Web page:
The Widow’s Might

by

Charlotte Perkins Gilman

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Mr. Frankland Character Analysis

Mr. Frankland is the lawyer tasked with carrying out Mr. McPherson’s will. He finds himself caught between the McPherson siblings and their mother. On the one hand, he defends Mrs. McPherson and her desire to remain independent, acknowledging that it’s within her rights to do so and that she has always been an intelligent and capable woman. On the other hand, he’s just as shocked as her children by her fierce and determined independence, which defies society’s norms for women.

Mr. Frankland Quotes in The Widow’s Might

The The Widow’s Might quotes below are all either spoken by Mr. Frankland or refer to Mr. Frankland. For each quote, you can also see the other characters and themes related to it (each theme is indicated by its own dot and icon, like this one:
Societal Expectations and Female Independence  Theme Icon
).
The Widow’s Might Quotes

“I have no children, Mr. Frankland. I have two daughters and a son. Those two grown persons here, grown up, married, having children of their own—or ought to have—were my children. I did my duty by them, and they did their duty by me—and would yet, no doubt.” The tone changed suddenly. “But they don’t have to. I’m tired of duty.” The little group of listeners looked up, startled.

Related Characters: Mrs. McPherson (speaker), James, Ellen, Adelaide, Mr. Frankland
Page Number: 145
Explanation and Analysis:
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The Widow’s Might PDF

Mr. Frankland Character Timeline in The Widow’s Might

The timeline below shows where the character Mr. Frankland appears in The Widow’s Might. The colored dots and icons indicate which themes are associated with that appearance.
The Widow’s Might
Love vs. Duty Theme Icon
The siblings regard meeting with the lawyer, Mr. Frankland , as a formality, believing that their father, Mr. McPherson, can’t have left much behind... (full context)
Love vs. Duty Theme Icon
Mr. Frankland arrives, and Ellen stands up to retrieve their mother, Mrs. McPherson. She runs upstairs and... (full context)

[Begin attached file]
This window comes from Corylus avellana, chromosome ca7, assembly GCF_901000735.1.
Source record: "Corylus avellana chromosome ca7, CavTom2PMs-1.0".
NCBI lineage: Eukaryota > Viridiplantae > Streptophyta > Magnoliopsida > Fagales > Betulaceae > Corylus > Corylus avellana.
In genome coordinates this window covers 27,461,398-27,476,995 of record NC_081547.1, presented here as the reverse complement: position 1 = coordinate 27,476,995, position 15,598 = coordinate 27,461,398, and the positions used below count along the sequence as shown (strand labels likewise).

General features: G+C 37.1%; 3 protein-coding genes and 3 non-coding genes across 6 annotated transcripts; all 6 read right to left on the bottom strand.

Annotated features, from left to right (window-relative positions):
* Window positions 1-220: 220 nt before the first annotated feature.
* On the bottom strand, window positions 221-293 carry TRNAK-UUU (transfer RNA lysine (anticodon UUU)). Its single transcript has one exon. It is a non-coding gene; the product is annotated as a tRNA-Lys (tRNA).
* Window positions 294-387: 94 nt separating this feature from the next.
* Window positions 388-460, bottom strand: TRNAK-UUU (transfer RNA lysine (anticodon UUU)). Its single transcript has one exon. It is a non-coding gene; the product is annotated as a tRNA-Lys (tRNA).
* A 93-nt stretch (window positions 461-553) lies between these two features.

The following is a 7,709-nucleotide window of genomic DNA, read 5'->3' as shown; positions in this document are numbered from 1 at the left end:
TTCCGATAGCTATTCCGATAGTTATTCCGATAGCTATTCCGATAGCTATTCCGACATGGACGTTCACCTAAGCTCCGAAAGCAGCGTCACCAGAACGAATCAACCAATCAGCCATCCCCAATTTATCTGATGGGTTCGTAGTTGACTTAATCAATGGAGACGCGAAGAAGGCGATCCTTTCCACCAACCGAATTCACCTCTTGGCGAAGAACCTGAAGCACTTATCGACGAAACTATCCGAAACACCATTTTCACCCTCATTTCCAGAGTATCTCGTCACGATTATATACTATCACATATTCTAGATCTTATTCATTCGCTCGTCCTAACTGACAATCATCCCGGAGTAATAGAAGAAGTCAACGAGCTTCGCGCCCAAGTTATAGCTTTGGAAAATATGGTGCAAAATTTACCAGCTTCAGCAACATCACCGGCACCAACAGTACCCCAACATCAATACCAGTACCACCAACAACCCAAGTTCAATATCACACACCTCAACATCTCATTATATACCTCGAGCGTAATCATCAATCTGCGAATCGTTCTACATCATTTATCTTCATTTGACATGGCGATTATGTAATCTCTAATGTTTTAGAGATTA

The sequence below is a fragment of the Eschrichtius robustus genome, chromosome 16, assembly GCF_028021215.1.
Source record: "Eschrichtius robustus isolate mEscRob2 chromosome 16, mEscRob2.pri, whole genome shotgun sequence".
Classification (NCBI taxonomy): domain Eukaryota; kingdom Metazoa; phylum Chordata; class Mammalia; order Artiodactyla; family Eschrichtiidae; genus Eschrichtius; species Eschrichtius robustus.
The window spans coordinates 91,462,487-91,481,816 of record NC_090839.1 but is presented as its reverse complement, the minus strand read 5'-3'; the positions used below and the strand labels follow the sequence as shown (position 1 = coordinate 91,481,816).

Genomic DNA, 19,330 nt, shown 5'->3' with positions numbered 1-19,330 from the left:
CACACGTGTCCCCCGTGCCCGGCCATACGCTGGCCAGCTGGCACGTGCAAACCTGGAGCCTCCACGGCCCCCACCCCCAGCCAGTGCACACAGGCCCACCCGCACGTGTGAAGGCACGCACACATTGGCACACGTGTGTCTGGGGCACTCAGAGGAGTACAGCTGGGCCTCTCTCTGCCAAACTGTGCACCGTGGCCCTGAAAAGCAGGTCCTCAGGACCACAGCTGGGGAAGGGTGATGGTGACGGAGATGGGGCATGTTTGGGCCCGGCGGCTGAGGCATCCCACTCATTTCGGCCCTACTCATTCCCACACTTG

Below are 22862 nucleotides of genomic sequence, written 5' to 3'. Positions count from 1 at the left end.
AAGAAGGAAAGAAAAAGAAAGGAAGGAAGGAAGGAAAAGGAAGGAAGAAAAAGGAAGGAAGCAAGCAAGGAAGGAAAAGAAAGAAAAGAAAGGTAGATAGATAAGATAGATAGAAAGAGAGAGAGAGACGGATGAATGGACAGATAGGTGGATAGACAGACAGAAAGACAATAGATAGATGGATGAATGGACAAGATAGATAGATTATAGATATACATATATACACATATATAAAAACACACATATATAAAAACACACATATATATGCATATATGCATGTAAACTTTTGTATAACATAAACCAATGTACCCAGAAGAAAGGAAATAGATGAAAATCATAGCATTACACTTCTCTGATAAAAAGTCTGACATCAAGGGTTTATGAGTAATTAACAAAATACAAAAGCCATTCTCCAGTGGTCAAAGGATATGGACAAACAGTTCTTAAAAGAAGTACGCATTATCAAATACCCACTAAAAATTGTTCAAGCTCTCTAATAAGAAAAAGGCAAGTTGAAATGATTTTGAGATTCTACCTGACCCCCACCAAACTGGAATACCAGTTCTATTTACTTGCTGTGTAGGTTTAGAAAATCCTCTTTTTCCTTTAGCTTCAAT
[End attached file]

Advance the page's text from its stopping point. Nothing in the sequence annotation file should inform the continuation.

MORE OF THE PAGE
Societal Expectations and Female Independence  Theme Icon
Love vs. Duty Theme Icon
Mr. Frankland apologizes for having missed the funeral. The will is brief—their father, Mr. Frankland explains, left... (full context)
Societal Expectations and Female Independence  Theme Icon
Death, Loss, and New Beginnings Theme Icon
...the group. She’s tall and draped in her black veil and funeral clothes. She tells Mr. Frankland she’s happy to hear him say that Mr. McPherson was of sound mind until the... (full context)
Societal Expectations and Female Independence  Theme Icon
Death, Loss, and New Beginnings Theme Icon
Mr. Frankland is shocked and exclaims that Mr. McPherson had property four years ago. Mrs. McPherson agrees,... (full context)
Societal Expectations and Female Independence  Theme Icon
Death, Loss, and New Beginnings Theme Icon
...away. Mrs. McPherson replies that everything is already settled. James, now impatient himself, suggests that Mr. Frankland might be able to explain the situation more clearly to her. Mr. Frankland replies that... (full context)
Societal Expectations and Female Independence  Theme Icon
Love vs. Duty Theme Icon
Death, Loss, and New Beginnings Theme Icon
...states that she upheld her duties as a wife from the very day they married. Mr. Frankland asks her to consider her children, but Mrs. McPherson tells him she has no children.... (full context)
Societal Expectations and Female Independence  Theme Icon
Love vs. Duty Theme Icon
Death, Loss, and New Beginnings Theme Icon
The siblings and Mr. Frankland are shocked by her words. Mrs. McPherson continues, telling them that they have no idea... (full context)
Societal Expectations and Female Independence  Theme Icon
Love vs. Duty Theme Icon
Death, Loss, and New Beginnings Theme Icon
...year. She’s recently rented it to a friend, a female doctor, for the same amount. Mr. Frankland tells her that she has done remarkably well. Adelaide is stunned that she’ll have an... (full context)